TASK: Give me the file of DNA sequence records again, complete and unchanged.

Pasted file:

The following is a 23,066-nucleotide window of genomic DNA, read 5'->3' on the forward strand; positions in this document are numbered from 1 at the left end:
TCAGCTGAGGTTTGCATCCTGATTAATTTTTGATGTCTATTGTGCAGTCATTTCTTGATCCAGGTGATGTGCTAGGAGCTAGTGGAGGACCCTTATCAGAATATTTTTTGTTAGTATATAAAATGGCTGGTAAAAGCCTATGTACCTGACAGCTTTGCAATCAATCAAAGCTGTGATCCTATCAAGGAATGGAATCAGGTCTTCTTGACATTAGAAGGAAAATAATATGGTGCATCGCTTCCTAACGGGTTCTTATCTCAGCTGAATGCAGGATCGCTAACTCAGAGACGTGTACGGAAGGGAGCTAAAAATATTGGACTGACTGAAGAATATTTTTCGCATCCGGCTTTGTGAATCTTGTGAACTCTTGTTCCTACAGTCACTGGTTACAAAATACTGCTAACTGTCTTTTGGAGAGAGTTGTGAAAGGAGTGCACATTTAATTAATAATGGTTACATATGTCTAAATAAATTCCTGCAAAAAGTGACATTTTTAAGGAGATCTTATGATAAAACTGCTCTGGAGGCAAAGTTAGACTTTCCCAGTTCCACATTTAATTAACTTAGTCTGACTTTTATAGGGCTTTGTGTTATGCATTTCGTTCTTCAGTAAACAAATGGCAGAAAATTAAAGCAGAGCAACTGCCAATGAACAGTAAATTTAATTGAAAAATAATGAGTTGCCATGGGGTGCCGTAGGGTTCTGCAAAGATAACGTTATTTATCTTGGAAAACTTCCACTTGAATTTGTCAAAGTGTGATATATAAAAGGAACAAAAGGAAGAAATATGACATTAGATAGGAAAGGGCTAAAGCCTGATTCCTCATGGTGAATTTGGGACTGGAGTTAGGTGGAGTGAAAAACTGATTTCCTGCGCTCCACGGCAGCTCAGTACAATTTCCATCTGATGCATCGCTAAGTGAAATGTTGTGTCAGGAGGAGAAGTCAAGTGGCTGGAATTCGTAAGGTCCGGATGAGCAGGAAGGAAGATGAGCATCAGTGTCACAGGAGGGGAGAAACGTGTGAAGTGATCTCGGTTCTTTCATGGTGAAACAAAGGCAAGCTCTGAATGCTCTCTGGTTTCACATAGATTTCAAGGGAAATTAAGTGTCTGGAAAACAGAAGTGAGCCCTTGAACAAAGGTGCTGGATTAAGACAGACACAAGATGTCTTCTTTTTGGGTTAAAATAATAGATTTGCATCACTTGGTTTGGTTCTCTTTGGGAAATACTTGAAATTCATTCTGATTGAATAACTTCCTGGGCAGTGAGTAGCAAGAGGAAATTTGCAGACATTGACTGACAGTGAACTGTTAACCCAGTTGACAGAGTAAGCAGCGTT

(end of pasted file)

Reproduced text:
The following is a 23,066-nucleotide window of genomic DNA, read 5'->3' on the forward strand; positions in this document are numbered from 1 at the left end:
TCAGCTGAGGTTTGCATCCTGATTAATTTTTGATGTCTATTGTGCAGTCATTTCTTGATCCAGGTGATGTGCTAGGAGCTAGTGGAGGACCCTTATCAGAATATTTTTTGTTAGTATATAAAATGGCTGGTAAAAGCCTATGTACCTGACAGCTTTGCAATCAATCAAAGCTGTGATCCTATCAAGGAATGGAATCAGGTCTTCTTGACATTAGAAGGAAAATAATATGGTGCATCGCTTCCTAACGGGTTCTTATCTCAGCTGAATGCAGGATCGCTAACTCAGAGACGTGTACGGAAGGGAGCTAAAAATATTGGACTGACTGAAGAATATTTTTCGCATCCGGCTTTGTGAATCTTGTGAACTCTTGTTCCTACAGTCACTGGTTACAAAATACTGCTAACTGTCTTTTGGAGAGAGTTGTGAAAGGAGTGCACATTTAATTAATAATGGTTACATATGTCTAAATAAATTCCTGCAAAAAGTGACATTTTTAAGGAGATCTTATGATAAAACTGCTCTGGAGGCAAAGTTAGACTTTCCCAGTTCCACATTTAATTAACTTAGTCTGACTTTTATAGGGCTTTGTGTTATGCATTTCGTTCTTCAGTAAACAAATGGCAGAAAATTAAAGCAGAGCAACTGCCAATGAACAGTAAATTTAATTGAAAAATAATGAGTTGCCATGGGGTGCCGTAGGGTTCTGCAAAGATAACGTTATTTATCTTGGAAAACTTCCACTTGAATTTGTCAAAGTGTGATATATAAAAGGAACAAAAGGAAGAAATATGACATTAGATAGGAAAGGGCTAAAGCCTGATTCCTCATGGTGAATTTGGGACTGGAGTTAGGTGGAGTGAAAAACTGATTTCCTGCGCTCCACGGCAGCTCAGTACAATTTCCATCTGATGCATCGCTAAGTGAAATGTTGTGTCAGGAGGAGAAGTCAAGTGGCTGGAATTCGTAAGGTCCGGATGAGCAGGAAGGAAGATGAGCATCAGTGTCACAGGAGGGGAGAAACGTGTGAAGTGATCTCGGTTCTTTCATGGTGAAACAAAGGCAAGCTCTGAATGCTCTCTGGTTTCACATAGATTTCAAGGGAAATTAAGTGTCTGGAAAACAGAAGTGAGCCCTTGAACAAAGGTGCTGGATTAAGACAGACACAAGATGTCTTCTTTTTGGGTTAAAATAATAGATTTGCATCACTTGGTTTGGTTCTCTTTGGGAAATACTTGAAATTCATTCTGATTGAATAACTTCCTGGGCAGTGAGTAGCAAGAGGAAATTTGCAGACATTGACTGACAGTGAACTGTTAACCCAGTTGACAGAGTAAGCAGCGTT